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Teaching Finite Element Analysis for Mechanical Undergraduate Students

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Conference

2019 ASEE Annual Conference & Exposition

Location

Tampa, Florida

Publication Date

June 15, 2019

Start Date

June 15, 2019

End Date

June 19, 2019

Conference Session

Mechanical Engineering Division Technical Session 5

Tagged Division

Mechanical Engineering

Page Count

18

DOI

10.18260/1-2--33348

Permanent URL

https://peer.asee.org/33348

Download Count

83

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Paper Authors

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Xiaobin Le P.E. Wentworth Institute of Technology

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Professor, Ph.D, PE., Department of Mechanical Engineering and Technology, Wentworth Institute of Technology, Boston, MA 02115, Phone: 617-989-4223, Email: Lex@wit.edu, Specialization in Computer Aided Design, Mechanical Design, Finite Element Analysis, Fatigue Design, Solid Mechanics and Engineering Reliability

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Richard L. Roberts Wentworth Institute of Technology

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Associate Professor, Department of Mechanical Engineering
College of Engineering,
Wentworth Institute of Technology,
550 Huntington Ave.,
Boston, MA 02115

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Anthony William Duva P.E. Wentworth Institute of Technology

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Anthony W. Duva
An Associate Professor in the Mechanical Engineering and Technology Department at Wentworth Institute of Technology since 2001 with 14 years of prior full time industrial experience. He has worked in the design of various technologies from advanced underwater and ultrahigh altitude propulsion systems to automated manufacturing equipment. His interests include advanced thermal and mechanical system design for green power generation.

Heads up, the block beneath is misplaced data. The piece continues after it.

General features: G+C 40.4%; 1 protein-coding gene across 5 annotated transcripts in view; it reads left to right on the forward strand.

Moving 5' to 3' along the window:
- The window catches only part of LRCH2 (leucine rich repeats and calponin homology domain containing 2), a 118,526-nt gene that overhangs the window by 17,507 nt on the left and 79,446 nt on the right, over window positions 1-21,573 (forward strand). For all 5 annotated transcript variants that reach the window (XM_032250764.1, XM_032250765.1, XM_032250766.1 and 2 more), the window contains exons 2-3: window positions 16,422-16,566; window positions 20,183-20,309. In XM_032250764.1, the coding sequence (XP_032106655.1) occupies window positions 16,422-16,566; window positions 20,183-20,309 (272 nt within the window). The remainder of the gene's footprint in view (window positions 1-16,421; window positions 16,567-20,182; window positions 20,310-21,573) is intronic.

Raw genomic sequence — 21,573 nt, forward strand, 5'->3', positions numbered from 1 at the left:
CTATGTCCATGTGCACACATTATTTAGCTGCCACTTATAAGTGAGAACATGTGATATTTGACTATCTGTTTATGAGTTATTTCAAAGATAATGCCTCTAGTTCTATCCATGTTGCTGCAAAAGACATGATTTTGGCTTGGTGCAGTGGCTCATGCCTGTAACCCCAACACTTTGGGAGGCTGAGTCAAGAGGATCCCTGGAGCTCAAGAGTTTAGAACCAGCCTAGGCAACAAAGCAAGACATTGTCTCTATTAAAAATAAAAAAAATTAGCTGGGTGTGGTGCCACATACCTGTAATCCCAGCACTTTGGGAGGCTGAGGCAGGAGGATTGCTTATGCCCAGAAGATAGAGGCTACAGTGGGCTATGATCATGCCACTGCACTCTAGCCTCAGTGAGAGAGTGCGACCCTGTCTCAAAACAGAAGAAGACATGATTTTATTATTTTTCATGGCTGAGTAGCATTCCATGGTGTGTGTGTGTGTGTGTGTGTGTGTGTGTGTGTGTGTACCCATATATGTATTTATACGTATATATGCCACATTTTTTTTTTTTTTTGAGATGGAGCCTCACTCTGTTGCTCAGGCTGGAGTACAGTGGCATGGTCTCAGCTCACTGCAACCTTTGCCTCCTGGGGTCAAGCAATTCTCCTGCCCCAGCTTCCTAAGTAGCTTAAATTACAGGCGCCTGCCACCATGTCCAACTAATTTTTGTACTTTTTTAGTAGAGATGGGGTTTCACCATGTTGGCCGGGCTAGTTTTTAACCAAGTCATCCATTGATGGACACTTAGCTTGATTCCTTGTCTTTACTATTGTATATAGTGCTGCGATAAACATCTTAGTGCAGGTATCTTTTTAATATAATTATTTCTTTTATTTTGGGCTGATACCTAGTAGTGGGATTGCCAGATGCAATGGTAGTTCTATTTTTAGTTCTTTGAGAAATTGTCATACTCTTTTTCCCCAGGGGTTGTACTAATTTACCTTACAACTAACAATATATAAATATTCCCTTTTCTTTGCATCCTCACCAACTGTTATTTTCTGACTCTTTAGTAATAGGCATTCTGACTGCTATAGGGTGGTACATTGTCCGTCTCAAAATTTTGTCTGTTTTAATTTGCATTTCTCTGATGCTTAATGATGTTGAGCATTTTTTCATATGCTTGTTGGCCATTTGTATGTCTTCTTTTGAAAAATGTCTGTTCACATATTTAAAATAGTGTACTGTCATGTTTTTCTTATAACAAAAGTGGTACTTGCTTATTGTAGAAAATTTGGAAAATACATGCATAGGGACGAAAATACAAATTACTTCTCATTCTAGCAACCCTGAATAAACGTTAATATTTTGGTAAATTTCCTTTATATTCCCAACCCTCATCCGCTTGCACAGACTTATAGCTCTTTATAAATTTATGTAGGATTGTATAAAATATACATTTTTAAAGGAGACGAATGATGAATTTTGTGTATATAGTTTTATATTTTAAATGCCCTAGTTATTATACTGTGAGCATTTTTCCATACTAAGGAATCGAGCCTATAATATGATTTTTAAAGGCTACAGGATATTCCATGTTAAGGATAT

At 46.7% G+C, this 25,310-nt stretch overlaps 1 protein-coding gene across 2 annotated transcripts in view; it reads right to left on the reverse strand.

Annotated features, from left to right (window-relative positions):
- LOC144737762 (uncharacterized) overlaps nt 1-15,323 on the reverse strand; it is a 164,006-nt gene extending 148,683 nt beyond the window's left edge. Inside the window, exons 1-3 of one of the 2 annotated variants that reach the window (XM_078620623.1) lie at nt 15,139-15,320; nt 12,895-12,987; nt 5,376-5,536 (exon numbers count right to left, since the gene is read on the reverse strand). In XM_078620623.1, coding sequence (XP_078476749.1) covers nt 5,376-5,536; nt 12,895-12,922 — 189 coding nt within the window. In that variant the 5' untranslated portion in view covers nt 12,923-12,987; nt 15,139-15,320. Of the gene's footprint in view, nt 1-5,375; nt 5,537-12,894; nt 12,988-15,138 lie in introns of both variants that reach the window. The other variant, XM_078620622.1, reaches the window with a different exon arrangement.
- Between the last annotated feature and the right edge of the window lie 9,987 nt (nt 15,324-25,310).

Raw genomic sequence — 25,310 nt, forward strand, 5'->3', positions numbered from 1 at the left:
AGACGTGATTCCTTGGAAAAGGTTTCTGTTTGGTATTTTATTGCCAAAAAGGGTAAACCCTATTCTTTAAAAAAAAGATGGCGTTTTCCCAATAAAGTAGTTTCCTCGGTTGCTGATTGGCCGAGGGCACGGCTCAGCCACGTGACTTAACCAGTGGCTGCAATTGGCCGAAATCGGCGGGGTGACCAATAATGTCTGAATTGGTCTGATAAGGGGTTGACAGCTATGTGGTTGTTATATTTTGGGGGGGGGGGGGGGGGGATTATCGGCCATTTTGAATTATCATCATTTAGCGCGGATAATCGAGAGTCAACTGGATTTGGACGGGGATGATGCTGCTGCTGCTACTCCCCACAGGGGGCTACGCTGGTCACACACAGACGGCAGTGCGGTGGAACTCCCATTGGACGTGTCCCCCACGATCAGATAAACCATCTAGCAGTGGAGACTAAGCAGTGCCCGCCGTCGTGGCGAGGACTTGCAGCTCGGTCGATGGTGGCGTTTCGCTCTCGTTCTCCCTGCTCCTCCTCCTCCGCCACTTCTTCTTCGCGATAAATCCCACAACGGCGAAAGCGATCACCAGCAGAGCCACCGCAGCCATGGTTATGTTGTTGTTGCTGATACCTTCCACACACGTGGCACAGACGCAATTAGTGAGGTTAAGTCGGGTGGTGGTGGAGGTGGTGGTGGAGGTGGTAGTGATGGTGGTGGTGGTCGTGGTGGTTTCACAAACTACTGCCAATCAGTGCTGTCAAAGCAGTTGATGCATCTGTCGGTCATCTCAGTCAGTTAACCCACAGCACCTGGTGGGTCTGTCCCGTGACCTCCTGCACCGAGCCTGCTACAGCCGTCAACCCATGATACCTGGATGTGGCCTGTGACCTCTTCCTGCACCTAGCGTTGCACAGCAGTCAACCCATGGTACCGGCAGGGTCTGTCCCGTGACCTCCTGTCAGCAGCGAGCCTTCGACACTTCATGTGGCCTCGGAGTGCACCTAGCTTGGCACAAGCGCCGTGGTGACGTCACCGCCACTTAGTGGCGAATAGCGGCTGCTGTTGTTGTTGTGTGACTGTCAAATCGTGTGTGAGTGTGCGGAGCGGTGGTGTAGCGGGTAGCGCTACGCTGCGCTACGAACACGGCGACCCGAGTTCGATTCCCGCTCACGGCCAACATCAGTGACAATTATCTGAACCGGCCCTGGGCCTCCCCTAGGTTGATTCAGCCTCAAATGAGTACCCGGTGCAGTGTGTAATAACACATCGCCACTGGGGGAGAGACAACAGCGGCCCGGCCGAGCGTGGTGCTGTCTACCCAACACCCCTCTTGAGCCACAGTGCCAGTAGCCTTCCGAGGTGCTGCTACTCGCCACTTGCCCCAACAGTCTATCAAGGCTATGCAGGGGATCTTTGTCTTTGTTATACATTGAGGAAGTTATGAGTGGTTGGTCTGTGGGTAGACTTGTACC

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Abstract

Since Finite Element Analysis (FEA) has become a daily tool for design engineers in industries, mechanical engineering students must learn this tool during their education. MECH4200-Simulation-Based Design teaches how to apply FEA commercial software for mechanical undergraduate students. Teaching how to use the FEA commercial software is the main contents of this type of course. There are lots of approaches to teaching this type of course. Authors believed that understanding of the fundamental concepts of FEA theory would significantly help students to have a better understanding of FEA theory and to utilize the application of an FEA commercial software. In 2018 spring semester, authors proposed and implemented a teaching approach which included teaching fundamental concepts of FEA theory, teaching its commercial software and implementation of it in class design projects. Although some students complained about the complexity of fundamental concepts of FEA theory and tedious theoretical calculations, 92.3% of students agreed that teaching the fundamental concepts of FEA theory helped them to have a better understanding of the FEA commercial software. 92.3% of students agreed that teaching the fundamental concepts of FEA theory should be kept as part of the course. At the end of the course, we asked students to take the CSWA-S Certification, 60% of students in the section with the proposed approach passed the certification exam while other sections had an average 35.9% of pass rates. Our experience indicated that teaching the fundamental concepts of FEA theory significantly helped students to have a better understanding of FEA application and to facilitate them to use FEA commercial software.

Le, X., & Roberts, R. L., & Duva, A. W. (2019, June), Teaching Finite Element Analysis for Mechanical Undergraduate Students Paper presented at 2019 ASEE Annual Conference & Exposition , Tampa, Florida. 10.18260/1-2--33348

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